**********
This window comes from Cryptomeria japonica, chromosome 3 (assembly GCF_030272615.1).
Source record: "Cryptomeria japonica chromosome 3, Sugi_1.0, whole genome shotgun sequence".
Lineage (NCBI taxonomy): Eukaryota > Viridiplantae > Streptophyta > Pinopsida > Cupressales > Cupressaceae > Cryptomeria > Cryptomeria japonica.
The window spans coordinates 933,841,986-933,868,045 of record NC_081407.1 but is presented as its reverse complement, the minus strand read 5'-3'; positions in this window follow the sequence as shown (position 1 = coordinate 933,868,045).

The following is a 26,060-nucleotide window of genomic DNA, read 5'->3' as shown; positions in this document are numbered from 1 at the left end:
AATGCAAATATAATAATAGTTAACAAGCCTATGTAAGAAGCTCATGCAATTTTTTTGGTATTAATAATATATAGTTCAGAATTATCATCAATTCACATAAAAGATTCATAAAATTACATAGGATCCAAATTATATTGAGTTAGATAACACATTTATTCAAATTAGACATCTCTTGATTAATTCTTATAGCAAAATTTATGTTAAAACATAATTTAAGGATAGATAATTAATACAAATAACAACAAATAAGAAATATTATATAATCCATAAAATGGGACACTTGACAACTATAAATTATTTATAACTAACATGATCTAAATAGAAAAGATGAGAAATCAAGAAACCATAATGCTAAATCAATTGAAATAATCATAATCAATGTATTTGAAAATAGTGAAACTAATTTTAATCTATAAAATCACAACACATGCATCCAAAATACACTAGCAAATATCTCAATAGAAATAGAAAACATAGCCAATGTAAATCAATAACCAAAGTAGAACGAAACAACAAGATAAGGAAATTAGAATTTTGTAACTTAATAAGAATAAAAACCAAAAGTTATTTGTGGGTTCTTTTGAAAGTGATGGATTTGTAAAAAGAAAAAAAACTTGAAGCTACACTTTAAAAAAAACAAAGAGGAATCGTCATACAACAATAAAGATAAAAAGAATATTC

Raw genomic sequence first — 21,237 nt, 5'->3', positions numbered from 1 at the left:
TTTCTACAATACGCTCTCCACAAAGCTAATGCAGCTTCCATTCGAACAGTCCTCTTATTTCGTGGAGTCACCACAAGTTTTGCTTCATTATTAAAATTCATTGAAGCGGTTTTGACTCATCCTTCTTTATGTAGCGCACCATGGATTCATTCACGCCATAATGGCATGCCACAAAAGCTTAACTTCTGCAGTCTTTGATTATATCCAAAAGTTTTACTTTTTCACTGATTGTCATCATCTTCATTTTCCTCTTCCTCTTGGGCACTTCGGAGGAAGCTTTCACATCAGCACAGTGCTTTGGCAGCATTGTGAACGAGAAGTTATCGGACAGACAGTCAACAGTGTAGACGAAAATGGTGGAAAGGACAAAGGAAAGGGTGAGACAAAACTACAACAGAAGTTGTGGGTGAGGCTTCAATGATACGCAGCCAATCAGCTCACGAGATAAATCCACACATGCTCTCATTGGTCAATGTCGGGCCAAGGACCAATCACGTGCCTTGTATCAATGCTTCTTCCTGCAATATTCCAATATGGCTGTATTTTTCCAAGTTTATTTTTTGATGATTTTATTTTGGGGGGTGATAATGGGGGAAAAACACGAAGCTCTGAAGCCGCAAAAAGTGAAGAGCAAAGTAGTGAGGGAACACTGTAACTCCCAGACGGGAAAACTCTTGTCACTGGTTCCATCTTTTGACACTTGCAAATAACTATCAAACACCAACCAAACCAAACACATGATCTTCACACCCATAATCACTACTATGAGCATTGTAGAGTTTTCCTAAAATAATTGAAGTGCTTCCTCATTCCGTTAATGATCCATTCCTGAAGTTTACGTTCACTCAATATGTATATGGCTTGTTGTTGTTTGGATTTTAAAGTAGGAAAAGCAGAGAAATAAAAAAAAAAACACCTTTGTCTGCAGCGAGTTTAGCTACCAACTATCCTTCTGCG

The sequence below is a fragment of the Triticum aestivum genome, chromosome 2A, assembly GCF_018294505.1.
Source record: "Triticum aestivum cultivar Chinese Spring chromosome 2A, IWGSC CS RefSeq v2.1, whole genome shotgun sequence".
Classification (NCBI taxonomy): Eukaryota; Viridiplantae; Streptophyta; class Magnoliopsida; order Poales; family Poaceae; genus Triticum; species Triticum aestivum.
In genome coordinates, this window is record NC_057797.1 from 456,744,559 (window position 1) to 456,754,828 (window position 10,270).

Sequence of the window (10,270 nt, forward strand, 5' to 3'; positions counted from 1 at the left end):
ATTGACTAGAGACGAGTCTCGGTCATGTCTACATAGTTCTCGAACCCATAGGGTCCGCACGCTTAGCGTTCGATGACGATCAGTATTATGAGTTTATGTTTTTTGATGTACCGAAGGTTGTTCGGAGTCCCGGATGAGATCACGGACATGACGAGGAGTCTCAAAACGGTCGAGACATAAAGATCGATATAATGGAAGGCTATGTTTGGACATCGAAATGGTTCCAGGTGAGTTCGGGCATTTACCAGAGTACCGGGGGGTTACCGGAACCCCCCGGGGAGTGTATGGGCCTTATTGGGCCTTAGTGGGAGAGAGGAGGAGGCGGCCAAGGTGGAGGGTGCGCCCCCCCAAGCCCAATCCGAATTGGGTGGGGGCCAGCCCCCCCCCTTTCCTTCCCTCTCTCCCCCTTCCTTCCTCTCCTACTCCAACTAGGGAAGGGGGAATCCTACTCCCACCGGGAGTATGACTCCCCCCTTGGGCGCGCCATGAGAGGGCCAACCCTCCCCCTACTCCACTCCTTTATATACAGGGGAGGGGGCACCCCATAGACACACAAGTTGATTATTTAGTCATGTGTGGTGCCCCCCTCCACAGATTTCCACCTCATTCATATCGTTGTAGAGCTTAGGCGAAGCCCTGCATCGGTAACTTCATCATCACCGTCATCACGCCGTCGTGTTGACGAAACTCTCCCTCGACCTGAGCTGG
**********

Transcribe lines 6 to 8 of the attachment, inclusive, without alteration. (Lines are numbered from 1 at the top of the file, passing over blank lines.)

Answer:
AATGCAAATATAATAATAGTTAACAAGCCTATGTAAGAAGCTCATGCAATTTTTTTGGTATTAATAATATATAGTTCAGAATTATCATCAATTCACATAAAAGATTCATAAAATTACATAGGATCCAAATTATATTGAGTTAGATAACACATTTATTCAAATTAGACATCTCTTGATTAATTCTTATAGCAAAATTTATGTTAAAACATAATTTAAGGATAGATAATTAATACAAATAACAACAAATAAGAAATATTATATAATCCATAAAATGGGACACTTGACAACTATAAATTATTTATAACTAACATGATCTAAATAGAAAAGATGAGAAATCAAGAAACCATAATGCTAAATCAATTGAAATAATCATAATCAATGTATTTGAAAATAGTGAAACTAATTTTAATCTATAAAATCACAACACATGCATCCAAAATACACTAGCAAATATCTCAATAGAAATAGAAAACATAGCCAATGTAAATCAATAACCAAAGTAGAACGAAACAACAAGATAAGGAAATTAGAATTTTGTAACTTAATAAGAATAAAAACCAAAAGTTATTTGTGGGTTCTTTTGAAAGTGATGGATTTGTAAAAAGAAAAAAAACTTGAAGCTACACTTTAAAAAAAACAAAGAGGAATCGTCATACAACAATAAAGATAAAAAGAATATTC

Raw genomic sequence first — 21,237 nt, 5'->3', positions numbered from 1 at the left:
TTTCTACAATACGCTCTCCACAAAGCTAATGCAGCTTCCATTCGAACAGTCCTCTTATTTCGTGGAGTCACCACAAGTTTTGCTTCATTATTAAAATTCATTGAAGCGGTTTTGACTCATCCTTCTTTATGTAGCGCACCATGGATTCATTCACGCCATAATGGCATGCCACAAAAGCTTAACTTCTGCAGTCTTTGATTATATCCAAAAGTTTTACTTTTTCACTGATTGTCATCATCTTCATTTTCCTCTTCCTCTTGGGCACTTCGGAGGAAGCTTTCACATCAGCACAGTGCTTTGGCAGCATTGTGAACGAGAAGTTATCGGACAGACAGTCAACAGTGTAGACGAAAATGGTGGAAAGGACAAAGGAAAGGGTGAGACAAAACTACAACAGAAGTTGTGGGTGAGGCTTCAATGATACGCAGCCAATCAGCTCACGAGATAAATCCACACATGCTCTCATTGGTCAATGTCGGGCCAAGGACCAATCACGTGCCTTGTATCAATGCTTCTTCCTGCAATATTCCAATATGGCTGTATTTTTCCAAGTTTATTTTTTGATGATTTTATTTTGGGGGGTGATAATGGGGGAAAAACACGAAGCTCTGAAGCCGCAAAAAGTGAAGAGCAAAGTAGTGAGGGAACACTGTAACTCCCAGACGGGAAAACTCTTGTCACTGGTTCCATCTTTTGACACTTGCAAATAACTATCAAACACCAACCAAACCAAACACATGATCTTCACACCCATAATCACTACTATGAGCATTGTAGAGTTTTCCTAAAATAATTGAAGTGCTTCCTCATTCCGTTAATGATCCATTCCTGAAGTTTACGTTCACTCAATATGTATATGGCTTGTTGTTGTTTGGATTTTAAAGTAGGAAAAGCAGAGAAATAAAAAAAAAAACACCTTTGTCTGCAGCGAGTTTAGCTACCAACTATCCTTCTGCG